This interview is part of our Road to the IGF series.
Papetura takes players to a handcrafted world made entirely out of paper, following a character that is trying to make sure its house doesn't get burned down.
Game Developer sat down with Petums, developer of the IGF Excellence in Visual Art-nominated title, to talk about the process behind creating characters and locations entirely out of paper, the challenges of working with that material, and the work that went into capturing these real-world creations and bringing them into the game.
Game Developer Who are you, and what was your role in developing Papetura?
Tomasz Ostafin: My name is Tomasz Ostafin, and I developed and published Papetura. My role was to do everything except music, which was handled by Tomas Dovrak-Floex, and the sound effects were made by Juraj Mravec.
What's your background in making games?
Ostafin: I started out with various experiments and having fun with programming, but as a graphic artist and animator, coding scripts turned out to be too difficult for me. Therefore, it was only in the era of Flash games that I had the opportunity to create two smaller games, as they could be based mainly on animations. After them, I decided to educate myself more, so I started working on Papetura.
How did you come up with the concept for Papetura?
Ostafin: Papetura is an attempt to create a world out of paper. My plans were big, but as I was making the game, I realized that it was good if I made something small and achievable that I could finish. The story in the game is quite autobiographical and symbolic, so that’s why I was so stubborn not to throw it into trash. The very concept of the world has changed several times, because along with the production, I learned what could be done better.
What development tools were used to build your game?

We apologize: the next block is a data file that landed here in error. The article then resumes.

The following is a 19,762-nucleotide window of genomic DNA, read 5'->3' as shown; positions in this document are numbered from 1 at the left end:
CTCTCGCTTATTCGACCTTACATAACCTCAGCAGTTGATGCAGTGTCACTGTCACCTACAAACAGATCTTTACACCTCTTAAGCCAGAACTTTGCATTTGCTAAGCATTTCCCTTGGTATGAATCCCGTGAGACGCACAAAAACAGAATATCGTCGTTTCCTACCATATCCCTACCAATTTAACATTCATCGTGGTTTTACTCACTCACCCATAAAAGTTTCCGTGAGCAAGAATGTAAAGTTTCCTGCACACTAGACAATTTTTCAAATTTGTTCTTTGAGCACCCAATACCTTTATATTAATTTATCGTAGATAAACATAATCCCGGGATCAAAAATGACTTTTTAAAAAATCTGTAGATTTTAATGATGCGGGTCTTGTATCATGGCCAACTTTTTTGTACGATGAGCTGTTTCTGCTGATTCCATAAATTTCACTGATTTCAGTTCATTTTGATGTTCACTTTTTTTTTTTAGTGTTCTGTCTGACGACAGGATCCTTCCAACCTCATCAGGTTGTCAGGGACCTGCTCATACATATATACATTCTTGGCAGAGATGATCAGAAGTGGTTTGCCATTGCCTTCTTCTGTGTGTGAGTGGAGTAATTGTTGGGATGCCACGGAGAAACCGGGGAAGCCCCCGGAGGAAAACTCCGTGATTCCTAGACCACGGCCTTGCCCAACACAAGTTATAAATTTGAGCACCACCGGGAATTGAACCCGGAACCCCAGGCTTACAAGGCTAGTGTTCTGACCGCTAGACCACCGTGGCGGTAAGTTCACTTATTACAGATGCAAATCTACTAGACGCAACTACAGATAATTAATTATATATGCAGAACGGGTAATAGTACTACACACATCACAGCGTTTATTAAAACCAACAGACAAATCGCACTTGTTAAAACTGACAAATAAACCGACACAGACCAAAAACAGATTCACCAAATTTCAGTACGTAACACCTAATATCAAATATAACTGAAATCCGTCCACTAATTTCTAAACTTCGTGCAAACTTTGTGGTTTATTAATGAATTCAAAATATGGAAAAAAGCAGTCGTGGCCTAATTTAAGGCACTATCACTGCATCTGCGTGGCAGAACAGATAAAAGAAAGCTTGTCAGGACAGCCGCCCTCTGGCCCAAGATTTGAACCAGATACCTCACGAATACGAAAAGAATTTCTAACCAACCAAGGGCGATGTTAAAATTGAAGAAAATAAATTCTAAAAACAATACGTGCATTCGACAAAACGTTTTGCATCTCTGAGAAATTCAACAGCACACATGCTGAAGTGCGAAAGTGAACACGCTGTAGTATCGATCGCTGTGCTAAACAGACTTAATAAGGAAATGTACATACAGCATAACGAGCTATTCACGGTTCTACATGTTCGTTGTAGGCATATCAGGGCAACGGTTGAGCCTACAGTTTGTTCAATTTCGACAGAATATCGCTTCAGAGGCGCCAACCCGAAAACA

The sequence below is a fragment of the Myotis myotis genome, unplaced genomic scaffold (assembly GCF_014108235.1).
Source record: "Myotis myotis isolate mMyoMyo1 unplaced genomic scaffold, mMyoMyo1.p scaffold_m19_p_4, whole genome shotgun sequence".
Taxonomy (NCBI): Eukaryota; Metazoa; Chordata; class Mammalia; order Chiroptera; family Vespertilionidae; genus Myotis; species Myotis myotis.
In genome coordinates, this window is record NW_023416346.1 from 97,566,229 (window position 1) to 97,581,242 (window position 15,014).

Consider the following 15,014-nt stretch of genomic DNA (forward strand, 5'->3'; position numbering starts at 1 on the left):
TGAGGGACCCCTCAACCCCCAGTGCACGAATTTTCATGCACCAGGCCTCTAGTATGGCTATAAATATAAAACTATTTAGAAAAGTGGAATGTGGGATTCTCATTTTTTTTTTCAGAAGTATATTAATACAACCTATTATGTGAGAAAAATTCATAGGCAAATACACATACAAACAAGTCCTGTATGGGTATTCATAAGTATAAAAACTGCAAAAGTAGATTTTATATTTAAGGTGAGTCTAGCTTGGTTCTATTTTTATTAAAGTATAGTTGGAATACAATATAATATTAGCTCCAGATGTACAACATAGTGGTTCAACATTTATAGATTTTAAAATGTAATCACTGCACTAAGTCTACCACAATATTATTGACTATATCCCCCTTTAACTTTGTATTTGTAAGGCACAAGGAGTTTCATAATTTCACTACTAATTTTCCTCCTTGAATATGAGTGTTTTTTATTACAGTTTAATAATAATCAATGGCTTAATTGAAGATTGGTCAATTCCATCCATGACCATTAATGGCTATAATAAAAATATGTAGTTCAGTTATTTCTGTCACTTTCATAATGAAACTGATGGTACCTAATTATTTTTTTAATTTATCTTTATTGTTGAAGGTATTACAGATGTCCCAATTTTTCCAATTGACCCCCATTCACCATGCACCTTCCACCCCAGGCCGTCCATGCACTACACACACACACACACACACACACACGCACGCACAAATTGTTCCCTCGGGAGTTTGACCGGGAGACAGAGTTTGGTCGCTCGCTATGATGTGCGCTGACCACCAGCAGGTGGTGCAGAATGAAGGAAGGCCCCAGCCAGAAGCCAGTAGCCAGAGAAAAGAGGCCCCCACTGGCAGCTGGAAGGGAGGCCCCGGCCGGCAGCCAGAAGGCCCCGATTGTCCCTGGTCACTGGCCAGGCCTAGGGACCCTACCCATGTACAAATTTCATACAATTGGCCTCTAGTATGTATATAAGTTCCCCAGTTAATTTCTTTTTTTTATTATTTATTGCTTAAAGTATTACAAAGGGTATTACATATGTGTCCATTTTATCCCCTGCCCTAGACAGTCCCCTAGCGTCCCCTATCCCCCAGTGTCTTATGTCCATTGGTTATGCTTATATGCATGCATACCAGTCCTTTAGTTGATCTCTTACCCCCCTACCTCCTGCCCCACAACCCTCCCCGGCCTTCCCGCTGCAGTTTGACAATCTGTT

Ostafin: Due to the small budget, I used mostly free tools. Blender 3D helped me create paper sculptures, Pepakura Designer was used for meshes to be printed, and Photoshop for graphics. The game engine is Unity 3D. I programmed in Monodevelop in C#. Trello turned out to be useful for organizing tasks, and Audacity for simple sound editing.
What interested you in creating a game entirely out of paper?
Ostafin: It must have been the influence of The Neverhood, a game from 1996 where clay was used, and I also had paper near me laying around so it was a very tempting choice. In addition, I had experience in creating architectural models, so I used their most-important features—showing space, form, function and the light that permeates them.
Can you tell us a bit about the process of making some of these complex characters and places out of paper? How did you make these stunning models?
Ostafin: All these models are a mix of paper, glue, and sometimes wire or polystyrene. It all starts with a sketch and a prototype in the game engine. When all interactive elements are established, then I start to play with the form and look for interesting shapes and types of paper. Sometimes I use the printed 3D grid, but it's mainly an instinctive job, I just glue individual elements of places or characters by eye.